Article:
The schoolhouse Fisher escaped from was torn down; there is no hopeless memorial there now, just an empty field. Kiefer’s hellish earth is burned, scarred, frozen, scorched — just like ours. Maybe not so much like ours, his blackened ground is fertile and regenerating and has reached the nigredo stage in an alchemical process leading toward something fabulous. Imagining that the destruction of the planet has led or will lead to a kind of regeneration is a kind of mental escape from the sociopaths currently molesting the globe and maybe even a necessary one. On the other hand, maybe now would be a good time to run. Despite his preoccupation with stars, Kiefer isn’t ready to pack up the spaceship yet. Giving the title Faith, Hope, Love (1976) to a dense, dark, entangled work composed of ash, seeds, and ink may not be laugh-out-loud funny, but Kiefer’s humor is rarely human scale. “Wherever you go, there you are” is the angelic message of his Milky Ways and charred landscapes, which are always also internal states.<\!s>SFBG
Through Jan. 21, 2007
Fri.–<\d>Tues., 11 a.m.–<\d>5:45 p.m.; Thurs., 11 a.m.–<\d>8:45 p.m.
San Francisco Museum of Modern Art
151 Third St., SF
$7–<\d>$12.50 (free first Tues.; half price Thurs., 6–<\d>8:45 p.m.)
(415) 357-4000

Crash and burn


To read Stephen Beachy’s take on Anselm Kiefer, “All That Heaven and Earth Allow,” click here.)

REVIEW You could go into “Anselm Kiefer: Heaven and Earth” looking for a rush of monumental drama and cosmic philosophizing, for German guilt writ large, and for abnormal feats of technical skill. Or you could go in looking, as I did, for laughs.
Well, not laughs exactly, but at least a little humor. Would it be too much to ask, amid all the clumps of blond hay representing Jewish hair, split-open staircases leading into Rosicrucian limbo, and stick-thin pogrom graves shaped like ancient runes on Kiefer’s canvases — not to mention the literal deadweight of his giant lead sculptures — for an occasional wry smile to shine through? The artist’s work as presented here is the endgame embodiment of Sturm und Drang — thunderous metaphors crashing into lightning-streaked enormity — but once the viewer’s sheer awe wears off and there’s only beauty to contend with, Kiefer begins to look like a bit of a one-trick pony. (How to make a Kiefer: Stick an M-80 up Joseph Beuys’s ass. Explode onto nearest 15-foot canvas. Add a pair of antlers, scratch “Holy Ghost” and some numerals onto a clump of painted birch bark, and voilà — instant mysticism.)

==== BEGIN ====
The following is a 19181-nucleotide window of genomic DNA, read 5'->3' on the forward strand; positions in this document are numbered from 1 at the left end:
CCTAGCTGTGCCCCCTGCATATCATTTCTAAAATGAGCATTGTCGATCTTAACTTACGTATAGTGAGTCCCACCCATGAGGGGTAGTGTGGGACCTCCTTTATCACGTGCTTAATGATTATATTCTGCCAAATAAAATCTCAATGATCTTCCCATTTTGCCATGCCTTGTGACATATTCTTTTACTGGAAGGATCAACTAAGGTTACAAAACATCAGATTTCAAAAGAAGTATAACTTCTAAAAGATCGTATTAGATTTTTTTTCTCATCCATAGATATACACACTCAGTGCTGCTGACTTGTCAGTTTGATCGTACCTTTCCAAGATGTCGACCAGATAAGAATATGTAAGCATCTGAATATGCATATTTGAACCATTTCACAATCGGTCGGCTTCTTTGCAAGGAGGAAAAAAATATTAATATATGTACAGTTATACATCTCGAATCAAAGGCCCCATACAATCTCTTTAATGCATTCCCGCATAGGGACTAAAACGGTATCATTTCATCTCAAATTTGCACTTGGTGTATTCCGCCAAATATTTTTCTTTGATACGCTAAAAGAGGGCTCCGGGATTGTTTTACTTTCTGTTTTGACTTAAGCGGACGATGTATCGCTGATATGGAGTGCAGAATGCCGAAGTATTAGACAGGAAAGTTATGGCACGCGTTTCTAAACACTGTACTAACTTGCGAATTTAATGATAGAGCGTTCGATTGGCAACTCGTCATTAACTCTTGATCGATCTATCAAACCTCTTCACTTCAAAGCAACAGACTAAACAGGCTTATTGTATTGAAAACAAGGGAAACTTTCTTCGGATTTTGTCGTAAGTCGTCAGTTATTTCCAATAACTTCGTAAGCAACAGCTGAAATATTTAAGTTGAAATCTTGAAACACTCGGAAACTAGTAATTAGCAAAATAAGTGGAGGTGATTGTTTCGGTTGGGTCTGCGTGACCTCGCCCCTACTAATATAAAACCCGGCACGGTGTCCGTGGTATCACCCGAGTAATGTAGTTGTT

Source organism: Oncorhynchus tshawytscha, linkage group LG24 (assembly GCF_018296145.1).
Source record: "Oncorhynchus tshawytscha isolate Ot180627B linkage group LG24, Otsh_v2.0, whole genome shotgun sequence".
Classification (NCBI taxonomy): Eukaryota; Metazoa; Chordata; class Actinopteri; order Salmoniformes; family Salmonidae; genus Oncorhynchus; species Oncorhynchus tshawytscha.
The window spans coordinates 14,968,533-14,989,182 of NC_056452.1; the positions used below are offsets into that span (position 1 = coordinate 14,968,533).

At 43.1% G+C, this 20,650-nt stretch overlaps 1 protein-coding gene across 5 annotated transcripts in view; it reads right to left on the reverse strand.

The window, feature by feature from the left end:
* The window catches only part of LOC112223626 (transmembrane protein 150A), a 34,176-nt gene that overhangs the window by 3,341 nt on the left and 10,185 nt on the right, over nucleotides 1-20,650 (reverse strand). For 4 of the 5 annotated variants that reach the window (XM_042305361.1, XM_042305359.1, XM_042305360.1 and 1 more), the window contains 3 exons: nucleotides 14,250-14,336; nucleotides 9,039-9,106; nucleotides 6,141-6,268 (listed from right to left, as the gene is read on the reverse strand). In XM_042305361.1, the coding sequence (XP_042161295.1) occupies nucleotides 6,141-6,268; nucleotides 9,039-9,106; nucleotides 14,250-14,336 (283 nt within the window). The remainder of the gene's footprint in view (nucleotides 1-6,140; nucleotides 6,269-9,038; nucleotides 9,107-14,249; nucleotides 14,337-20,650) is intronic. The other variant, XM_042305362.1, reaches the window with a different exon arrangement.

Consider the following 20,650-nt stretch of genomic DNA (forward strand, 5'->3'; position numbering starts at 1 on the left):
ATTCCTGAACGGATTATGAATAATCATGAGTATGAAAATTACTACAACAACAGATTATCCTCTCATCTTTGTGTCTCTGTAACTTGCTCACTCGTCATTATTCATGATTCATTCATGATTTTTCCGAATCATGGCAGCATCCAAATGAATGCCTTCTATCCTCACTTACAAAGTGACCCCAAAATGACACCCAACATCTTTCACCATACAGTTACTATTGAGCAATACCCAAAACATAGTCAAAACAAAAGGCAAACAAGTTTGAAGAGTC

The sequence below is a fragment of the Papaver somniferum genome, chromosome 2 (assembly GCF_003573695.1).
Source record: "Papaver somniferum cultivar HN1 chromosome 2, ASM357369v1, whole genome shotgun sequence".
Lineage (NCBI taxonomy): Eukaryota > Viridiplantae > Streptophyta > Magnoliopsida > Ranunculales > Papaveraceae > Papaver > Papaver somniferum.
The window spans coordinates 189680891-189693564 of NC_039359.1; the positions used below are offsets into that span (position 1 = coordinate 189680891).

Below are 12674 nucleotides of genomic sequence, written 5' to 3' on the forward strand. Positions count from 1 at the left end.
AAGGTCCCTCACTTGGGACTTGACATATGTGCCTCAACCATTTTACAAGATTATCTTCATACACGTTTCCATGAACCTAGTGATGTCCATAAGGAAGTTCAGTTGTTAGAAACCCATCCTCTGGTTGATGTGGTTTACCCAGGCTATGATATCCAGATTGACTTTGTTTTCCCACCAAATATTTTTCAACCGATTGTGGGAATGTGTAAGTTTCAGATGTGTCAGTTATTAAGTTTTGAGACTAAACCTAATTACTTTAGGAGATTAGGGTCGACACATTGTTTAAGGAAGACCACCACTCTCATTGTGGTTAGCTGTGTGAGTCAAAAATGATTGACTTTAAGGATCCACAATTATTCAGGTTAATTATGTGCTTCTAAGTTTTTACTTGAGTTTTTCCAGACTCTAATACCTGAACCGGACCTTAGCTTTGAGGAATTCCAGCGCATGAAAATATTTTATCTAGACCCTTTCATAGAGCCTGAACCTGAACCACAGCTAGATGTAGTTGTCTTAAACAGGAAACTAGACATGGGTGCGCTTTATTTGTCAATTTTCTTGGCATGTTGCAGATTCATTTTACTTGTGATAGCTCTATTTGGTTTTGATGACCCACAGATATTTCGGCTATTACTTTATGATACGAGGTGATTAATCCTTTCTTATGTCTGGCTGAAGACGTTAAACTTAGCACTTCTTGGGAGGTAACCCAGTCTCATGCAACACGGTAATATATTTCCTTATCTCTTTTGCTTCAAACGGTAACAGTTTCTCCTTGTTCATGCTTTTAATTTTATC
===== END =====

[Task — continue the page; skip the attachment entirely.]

So besides the blockbuster romanticism and genius overlay of German postwar themes onto the work of that other wizard of industrial spirituality, Antoni Tàpies, what else is there? Certainly not subtlety — for a small dose of that in the same key, rent Wim Wenders’s film Wings of Desire. But lack of subtlety may be a symptom of the grand themes Kiefer saddles himself with. It must be tough to be a German artist. Props to Kiefer for confronting the nightmares of his country’s past and throwing them in our faces. And props again for exerting superhuman artistic strength to create vibrant icons of arcane spirituality.
But those two impulses aren’t always compatible. In fact, they’re pretty antagonistic (wasn’t it the whole superhuman ideology thing that led to the Holocaust?), and what we’re left with is an innate contradiction that tears Kiefer’s grandiose postures apart without the humane buzz of resonance that such contradictions launch in other artists’ works. In attempting to synthesize the entire world into an “as above, so below” set of equations (every point in heaven has a monument on earth) while trying to reconcile with his country’s ghosts, Kiefer paints himself into a melodramatic corner. The empty gothic building with flames running along its wooden floor in his painting Quaternity (1973) could be the brick-making factory of his youth, could be the Jew-burning furnaces of the Bible, could be Bergen-Belsen, could be Valhalla, could be hell, could be heaven. Guess what? It’s all of those. But not much more.